SHOW ME THE STORMS, THE WAITING IS THE HARDEST PART...
FLATTENED CORN AND PARTS OF A GRAIN BIN AUGUST 2020 NEAR MARSHALLTOWN, IOWA
A SPECIAL THANK YOU
Before we get deep into the weather (or lack of it), I need to take care of some business. That involves thanking Melody Mercado of the Des Moines Register and Winona Whitaker of the Clinton Herald for features they produced in their papers regarding my new book, Derecho 911, Iowa's Inland Hurricane. Additional papers such as the Dubuque Telegraph Herald, The Galena Gazette, and The Quad City Times (to name a few) are also running articles slated to be published within the next week.
I am grateful to Melody, Winona, and the editors of their papers for seeing the importance of telling the story of this extraordinary Iowa storm. It will go down as the worst natural disaster in Iowa history and at least for now is the costliest thunderstorm in U.S. history with damage estimates at 7.5 billion dollars.
The book documents the damage, the stories, how this remarkable storm came to be, and why it will change the warning system going forward. It also explores the history of derechos in Iowa, their climatology, why they are the most difficult severe
storm to predict, and the Iowan who first coined the term.
Attention is also devoted to the severe impacts on Iowa's agriculture, power grid, and tree canopy. With 150 images, graphics, and diagrams Derecho 911 is the go-to resource for its detail to science, impacts, and survival stories of America's worst thunderstorm.
Order by December 15th and you can get your autographed copy by Christmas. It makes a thoughtful gift for that tough to buy for individual. Only 23 days til Christmas, time's a ticking so get your copy today exclusively at DERECHOBOOK.COM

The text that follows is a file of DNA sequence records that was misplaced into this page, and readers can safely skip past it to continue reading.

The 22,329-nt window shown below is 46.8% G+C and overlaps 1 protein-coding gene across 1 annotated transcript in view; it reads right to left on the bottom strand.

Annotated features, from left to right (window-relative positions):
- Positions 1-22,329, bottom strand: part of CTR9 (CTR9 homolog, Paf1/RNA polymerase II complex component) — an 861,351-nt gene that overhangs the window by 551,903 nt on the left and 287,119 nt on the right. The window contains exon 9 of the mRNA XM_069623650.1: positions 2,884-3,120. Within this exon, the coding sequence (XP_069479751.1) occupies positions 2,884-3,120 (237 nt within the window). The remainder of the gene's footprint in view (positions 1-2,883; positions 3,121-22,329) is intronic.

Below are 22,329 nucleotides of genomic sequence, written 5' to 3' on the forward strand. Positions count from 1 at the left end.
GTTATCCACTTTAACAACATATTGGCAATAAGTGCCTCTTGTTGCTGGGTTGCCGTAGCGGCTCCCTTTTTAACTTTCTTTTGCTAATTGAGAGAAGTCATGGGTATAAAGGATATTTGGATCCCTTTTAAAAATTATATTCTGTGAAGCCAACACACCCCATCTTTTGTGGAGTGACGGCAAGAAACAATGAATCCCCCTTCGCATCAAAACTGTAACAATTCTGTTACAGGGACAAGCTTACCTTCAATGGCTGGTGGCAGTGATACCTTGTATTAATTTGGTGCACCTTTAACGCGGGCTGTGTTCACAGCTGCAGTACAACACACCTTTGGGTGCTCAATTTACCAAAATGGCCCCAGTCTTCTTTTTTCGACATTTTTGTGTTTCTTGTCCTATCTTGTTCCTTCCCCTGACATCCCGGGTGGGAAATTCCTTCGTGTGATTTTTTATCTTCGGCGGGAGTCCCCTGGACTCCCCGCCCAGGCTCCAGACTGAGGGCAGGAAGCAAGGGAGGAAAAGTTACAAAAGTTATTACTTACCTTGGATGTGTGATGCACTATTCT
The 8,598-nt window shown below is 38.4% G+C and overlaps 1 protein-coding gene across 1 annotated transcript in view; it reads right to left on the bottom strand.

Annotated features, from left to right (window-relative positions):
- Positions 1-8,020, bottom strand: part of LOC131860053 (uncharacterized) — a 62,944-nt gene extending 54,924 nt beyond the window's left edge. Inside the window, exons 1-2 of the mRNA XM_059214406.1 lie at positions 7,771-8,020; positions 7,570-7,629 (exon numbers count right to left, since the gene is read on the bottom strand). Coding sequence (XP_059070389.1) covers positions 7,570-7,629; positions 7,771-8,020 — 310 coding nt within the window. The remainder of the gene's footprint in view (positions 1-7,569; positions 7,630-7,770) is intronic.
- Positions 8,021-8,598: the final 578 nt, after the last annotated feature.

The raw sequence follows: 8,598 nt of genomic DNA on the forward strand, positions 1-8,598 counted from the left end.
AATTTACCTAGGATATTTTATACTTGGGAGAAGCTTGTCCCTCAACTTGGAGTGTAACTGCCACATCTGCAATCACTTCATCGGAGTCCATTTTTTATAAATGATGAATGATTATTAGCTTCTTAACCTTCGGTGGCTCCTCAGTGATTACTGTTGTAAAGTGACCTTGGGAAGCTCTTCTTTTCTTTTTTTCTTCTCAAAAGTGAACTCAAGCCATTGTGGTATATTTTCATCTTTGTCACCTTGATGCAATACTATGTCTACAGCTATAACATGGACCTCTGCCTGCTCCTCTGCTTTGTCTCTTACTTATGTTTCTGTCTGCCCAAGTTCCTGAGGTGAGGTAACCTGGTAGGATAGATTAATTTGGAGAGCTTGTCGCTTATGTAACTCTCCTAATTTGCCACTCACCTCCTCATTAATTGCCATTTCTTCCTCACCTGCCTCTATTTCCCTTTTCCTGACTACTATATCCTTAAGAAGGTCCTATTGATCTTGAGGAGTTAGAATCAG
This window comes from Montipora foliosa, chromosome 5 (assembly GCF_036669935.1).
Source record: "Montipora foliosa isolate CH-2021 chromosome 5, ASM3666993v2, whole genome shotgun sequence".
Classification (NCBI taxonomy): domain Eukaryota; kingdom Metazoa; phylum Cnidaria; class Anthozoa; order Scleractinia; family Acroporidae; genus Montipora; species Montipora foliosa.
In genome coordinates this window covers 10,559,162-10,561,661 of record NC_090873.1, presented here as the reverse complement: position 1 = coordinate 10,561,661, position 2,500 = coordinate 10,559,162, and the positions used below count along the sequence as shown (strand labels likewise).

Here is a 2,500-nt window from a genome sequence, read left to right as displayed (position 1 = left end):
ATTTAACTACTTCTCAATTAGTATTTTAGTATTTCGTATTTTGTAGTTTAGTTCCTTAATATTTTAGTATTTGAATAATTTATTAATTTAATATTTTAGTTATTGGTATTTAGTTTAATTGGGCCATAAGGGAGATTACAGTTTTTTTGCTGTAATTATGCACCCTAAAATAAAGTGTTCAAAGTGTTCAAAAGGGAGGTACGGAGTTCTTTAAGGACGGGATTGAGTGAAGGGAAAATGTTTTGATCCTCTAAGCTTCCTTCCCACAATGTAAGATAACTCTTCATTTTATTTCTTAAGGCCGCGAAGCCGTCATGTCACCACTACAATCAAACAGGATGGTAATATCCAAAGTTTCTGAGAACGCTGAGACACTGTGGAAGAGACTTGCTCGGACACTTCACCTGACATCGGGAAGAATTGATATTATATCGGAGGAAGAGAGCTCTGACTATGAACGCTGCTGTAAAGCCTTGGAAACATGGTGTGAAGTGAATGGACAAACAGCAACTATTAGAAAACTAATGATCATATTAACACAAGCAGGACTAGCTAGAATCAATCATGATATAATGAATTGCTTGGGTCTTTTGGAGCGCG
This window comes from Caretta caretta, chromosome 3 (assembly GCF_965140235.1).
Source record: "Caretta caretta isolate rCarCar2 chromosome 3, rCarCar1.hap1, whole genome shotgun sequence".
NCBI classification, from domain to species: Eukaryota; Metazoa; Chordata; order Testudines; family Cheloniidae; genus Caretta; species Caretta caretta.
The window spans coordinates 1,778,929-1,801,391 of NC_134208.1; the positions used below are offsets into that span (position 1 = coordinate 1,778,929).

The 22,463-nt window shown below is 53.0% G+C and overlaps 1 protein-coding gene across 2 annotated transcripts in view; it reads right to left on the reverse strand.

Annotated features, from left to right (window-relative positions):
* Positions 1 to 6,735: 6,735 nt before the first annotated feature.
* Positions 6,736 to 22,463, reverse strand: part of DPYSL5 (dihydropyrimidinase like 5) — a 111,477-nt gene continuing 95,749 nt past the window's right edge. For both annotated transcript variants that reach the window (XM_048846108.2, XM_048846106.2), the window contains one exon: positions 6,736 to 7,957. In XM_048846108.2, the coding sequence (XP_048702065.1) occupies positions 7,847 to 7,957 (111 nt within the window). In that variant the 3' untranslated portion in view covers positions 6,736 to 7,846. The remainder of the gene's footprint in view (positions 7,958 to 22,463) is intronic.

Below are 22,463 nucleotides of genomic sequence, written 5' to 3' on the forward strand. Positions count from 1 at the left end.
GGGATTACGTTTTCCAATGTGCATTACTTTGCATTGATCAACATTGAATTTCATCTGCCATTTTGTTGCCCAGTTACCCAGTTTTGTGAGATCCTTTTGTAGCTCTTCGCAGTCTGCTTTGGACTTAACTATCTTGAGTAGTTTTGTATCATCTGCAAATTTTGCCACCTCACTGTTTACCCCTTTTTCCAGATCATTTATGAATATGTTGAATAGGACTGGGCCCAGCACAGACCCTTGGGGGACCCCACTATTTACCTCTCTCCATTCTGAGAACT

THE WAITING IS THE HARDEST PART
December is a month I look forward to as back in Iowa it's one of the snowiest months of the year, or at least it was until the last 5 years. Those have been mild and snow free for the majority of my area. So I'm thinking its about time for the odds to even out as most spots from I-80 north have a 40-50 percent shot at a white Christmas in any given year.
At least for now, were not going to get any rain, let alone snow for what looks to be a prolonged period of time. This graphic here shows available water vapor which is necessary for any type of precipitation. Most of the country is covered by an extremely dry air mass with values in my area .10" or less. That's bone dry air.
Most of the eastern half of the nation is showing water vapor anomalies that are 15-35% of what's normal.
Here's the problem, the upper air flow is diving in from the north impeding any moisture from entering the pattern
This is forecast to go on for what could be a couple more weeks. If the EURO is to be believed and I see no reason to fault it, there's no measurable precipitation in the Midwest the next 10 days (240 hours).
Just as pathetic, the EURO ensembles show little if anything the next 15 days, out to December 17th. I have doubts about that.
So for me, I'm playing the waiting game for storms which is always the hardest part. I'm not a patient man, especially when a set-up like this evolves in December during the prime of the snow season. These charts are painful for me to even look at.
As for temperatures, the next 1